One of the greatest treasures of Christendom, is a relatively unknown little book entitled ‘The Kneeling Christian’. We don’t know a lot about the book, because the author, Albert Earnest Richardson, didn’t even want us tom know his name. He wrote it under the pseudonym… ‘ An Unknown Christian.’ Due to the fact that it has been reprinted in many languages, by many publishing houses, we know who the author is. It is available as a free download on several interweb sites.
The twelve short chapters deal with subjects like:
– God’s Great Need
– Almost Incredible Promises
– How Shall I Pray
– Must I Agonize?
– Does God Always Answer Prayer?
One of the first insights to meet us in the Kneeling Christian is the observation that in the ‘Upper Room’ passages of John 13 – 16, Jesus invites us seven times to ask for anything in His name. The Saviour commands us to ask whatsoever we will. This is the greatest- most wonderful promise ever made. Yet most people practically ignore it.
We often reflect on the seven words from the cross, but have we ever spent time meditating on our Saviour’s sevenfold invitation to pray?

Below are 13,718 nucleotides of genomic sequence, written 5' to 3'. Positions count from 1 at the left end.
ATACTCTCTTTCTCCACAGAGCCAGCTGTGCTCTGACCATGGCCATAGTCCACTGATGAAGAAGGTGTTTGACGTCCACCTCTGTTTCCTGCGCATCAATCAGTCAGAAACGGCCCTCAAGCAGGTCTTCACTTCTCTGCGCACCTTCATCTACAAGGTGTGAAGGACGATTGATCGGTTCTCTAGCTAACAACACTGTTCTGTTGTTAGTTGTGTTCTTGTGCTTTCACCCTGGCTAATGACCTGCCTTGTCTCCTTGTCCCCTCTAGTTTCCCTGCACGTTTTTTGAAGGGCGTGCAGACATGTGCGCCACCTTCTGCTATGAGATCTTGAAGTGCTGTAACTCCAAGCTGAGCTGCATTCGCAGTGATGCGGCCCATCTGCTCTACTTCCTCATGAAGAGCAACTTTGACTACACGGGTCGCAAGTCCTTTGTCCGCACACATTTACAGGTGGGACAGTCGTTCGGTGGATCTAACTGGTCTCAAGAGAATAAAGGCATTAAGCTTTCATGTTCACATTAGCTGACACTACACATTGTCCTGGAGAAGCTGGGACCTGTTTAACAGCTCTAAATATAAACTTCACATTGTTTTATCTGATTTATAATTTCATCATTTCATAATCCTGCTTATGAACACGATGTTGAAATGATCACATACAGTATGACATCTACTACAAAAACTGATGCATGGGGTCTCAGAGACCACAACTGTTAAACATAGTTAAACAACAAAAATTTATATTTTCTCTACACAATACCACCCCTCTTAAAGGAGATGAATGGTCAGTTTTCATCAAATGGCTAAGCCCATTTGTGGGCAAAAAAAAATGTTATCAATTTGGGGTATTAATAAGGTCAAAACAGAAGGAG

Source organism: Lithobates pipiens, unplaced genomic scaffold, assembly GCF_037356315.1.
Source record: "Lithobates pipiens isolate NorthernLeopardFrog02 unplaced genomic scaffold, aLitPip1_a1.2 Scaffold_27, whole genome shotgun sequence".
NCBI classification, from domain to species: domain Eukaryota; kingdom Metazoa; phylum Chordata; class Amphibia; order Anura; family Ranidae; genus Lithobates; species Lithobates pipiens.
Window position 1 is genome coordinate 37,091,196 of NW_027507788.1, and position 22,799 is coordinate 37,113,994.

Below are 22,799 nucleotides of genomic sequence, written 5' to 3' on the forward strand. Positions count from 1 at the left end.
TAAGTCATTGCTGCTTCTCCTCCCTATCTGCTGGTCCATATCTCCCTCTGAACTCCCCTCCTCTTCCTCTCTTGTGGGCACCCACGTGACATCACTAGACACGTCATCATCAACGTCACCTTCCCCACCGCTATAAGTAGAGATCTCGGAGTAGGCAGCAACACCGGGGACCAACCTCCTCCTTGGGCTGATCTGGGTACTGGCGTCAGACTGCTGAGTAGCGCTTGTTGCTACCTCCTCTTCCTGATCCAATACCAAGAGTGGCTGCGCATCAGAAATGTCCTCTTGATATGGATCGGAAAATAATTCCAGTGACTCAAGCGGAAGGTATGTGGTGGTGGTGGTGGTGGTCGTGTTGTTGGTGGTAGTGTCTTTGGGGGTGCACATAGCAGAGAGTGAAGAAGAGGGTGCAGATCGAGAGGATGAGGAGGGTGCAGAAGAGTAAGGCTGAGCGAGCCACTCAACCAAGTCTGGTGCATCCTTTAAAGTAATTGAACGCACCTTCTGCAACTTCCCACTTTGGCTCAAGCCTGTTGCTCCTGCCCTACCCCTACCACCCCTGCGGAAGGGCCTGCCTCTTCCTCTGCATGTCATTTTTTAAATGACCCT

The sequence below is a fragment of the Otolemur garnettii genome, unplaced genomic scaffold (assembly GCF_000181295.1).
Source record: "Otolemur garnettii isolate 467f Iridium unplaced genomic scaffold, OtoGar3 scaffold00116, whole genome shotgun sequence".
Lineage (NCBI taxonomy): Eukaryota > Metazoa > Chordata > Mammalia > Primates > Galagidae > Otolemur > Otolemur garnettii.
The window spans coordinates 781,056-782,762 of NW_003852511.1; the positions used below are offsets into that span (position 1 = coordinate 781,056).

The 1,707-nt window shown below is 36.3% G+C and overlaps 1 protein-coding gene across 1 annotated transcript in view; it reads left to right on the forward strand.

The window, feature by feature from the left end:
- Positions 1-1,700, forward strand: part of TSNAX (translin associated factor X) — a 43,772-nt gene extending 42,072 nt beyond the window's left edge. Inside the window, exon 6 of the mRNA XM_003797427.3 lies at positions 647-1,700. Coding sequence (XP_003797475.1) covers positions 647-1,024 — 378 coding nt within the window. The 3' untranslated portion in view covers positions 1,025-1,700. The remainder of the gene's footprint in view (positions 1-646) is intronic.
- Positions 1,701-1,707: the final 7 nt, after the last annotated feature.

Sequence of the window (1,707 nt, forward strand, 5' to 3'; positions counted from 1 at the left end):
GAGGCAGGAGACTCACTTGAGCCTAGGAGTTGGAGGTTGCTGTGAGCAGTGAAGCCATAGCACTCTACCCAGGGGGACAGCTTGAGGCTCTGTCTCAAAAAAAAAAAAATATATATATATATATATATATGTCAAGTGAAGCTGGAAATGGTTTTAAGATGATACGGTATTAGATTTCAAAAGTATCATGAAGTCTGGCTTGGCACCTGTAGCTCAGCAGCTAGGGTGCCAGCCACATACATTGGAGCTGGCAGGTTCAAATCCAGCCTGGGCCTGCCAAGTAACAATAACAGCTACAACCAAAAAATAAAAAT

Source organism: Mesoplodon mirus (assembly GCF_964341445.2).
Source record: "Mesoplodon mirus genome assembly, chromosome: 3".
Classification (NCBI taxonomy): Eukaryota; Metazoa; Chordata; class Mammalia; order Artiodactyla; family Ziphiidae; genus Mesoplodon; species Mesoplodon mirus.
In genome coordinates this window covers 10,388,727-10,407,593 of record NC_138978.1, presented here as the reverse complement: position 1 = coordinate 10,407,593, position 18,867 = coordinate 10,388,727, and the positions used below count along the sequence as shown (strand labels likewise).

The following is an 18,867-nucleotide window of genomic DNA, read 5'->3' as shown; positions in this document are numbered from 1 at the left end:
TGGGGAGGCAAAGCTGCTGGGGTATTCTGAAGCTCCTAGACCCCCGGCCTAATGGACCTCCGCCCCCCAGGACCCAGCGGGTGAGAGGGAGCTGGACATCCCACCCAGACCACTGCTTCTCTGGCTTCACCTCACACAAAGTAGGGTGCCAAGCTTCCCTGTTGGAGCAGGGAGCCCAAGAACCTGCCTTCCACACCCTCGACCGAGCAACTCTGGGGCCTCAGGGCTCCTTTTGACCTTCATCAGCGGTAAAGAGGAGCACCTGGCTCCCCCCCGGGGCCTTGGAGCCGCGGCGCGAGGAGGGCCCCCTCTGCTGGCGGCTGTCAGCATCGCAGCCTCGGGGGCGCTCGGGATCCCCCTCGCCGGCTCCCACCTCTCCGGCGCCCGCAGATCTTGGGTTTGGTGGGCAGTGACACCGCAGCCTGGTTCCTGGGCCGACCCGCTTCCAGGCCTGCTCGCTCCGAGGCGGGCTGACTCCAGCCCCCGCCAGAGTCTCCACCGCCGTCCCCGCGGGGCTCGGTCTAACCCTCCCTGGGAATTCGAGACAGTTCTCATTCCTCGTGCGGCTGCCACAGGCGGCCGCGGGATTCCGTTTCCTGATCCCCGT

Here are a couple more quotes to wet your appetite:
– “We can accomplish far more by our prayers than by our works…” Prayer is omnipotent. Think about it; it can do anything God can do. When we pray, God works! All fruitfulness in service is the outcome of prayer.
– “The devil opposes our approach to God in prayer and does all he can to prevent the prayer of faith…” His main way of hindering us is to fill our minds with the thought of our needs, so that they won’t be occupied with the thoughts of God.
If you can find a copy of ‘The Kneeling Christian’, online or otherwise, grab it and read it slowly. A page or two each day with your devotions will turn you into its title.
This week is an opportunity for you to show your thankfulness. If you are joining us on Sunday morning, come prepared to share your heart of gratitude. We will be back to our series in John next week.
In His grip,